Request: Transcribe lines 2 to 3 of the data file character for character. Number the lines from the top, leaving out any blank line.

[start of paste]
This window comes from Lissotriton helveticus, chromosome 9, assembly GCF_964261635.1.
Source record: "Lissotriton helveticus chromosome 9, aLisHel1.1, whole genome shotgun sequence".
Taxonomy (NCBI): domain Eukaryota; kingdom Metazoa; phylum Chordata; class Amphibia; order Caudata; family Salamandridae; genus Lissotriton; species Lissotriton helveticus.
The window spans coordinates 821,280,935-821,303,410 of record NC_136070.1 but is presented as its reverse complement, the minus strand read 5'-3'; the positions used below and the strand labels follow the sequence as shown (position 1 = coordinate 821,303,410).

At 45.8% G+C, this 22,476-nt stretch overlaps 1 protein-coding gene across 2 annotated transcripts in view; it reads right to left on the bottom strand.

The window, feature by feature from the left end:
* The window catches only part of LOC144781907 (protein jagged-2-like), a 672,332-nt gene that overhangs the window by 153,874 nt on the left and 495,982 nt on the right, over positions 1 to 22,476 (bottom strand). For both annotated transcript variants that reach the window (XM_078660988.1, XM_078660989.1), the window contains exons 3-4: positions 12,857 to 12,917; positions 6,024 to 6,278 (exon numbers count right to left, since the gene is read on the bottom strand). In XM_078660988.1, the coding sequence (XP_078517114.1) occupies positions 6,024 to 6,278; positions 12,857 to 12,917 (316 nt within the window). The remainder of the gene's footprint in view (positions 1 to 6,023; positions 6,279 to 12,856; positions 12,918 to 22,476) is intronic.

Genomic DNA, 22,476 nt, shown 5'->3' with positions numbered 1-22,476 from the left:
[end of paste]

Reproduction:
Source record: "Lissotriton helveticus chromosome 9, aLisHel1.1, whole genome shotgun sequence".
Taxonomy (NCBI): domain Eukaryota; kingdom Metazoa; phylum Chordata; class Amphibia; order Caudata; family Salamandridae; genus Lissotriton; species Lissotriton helveticus.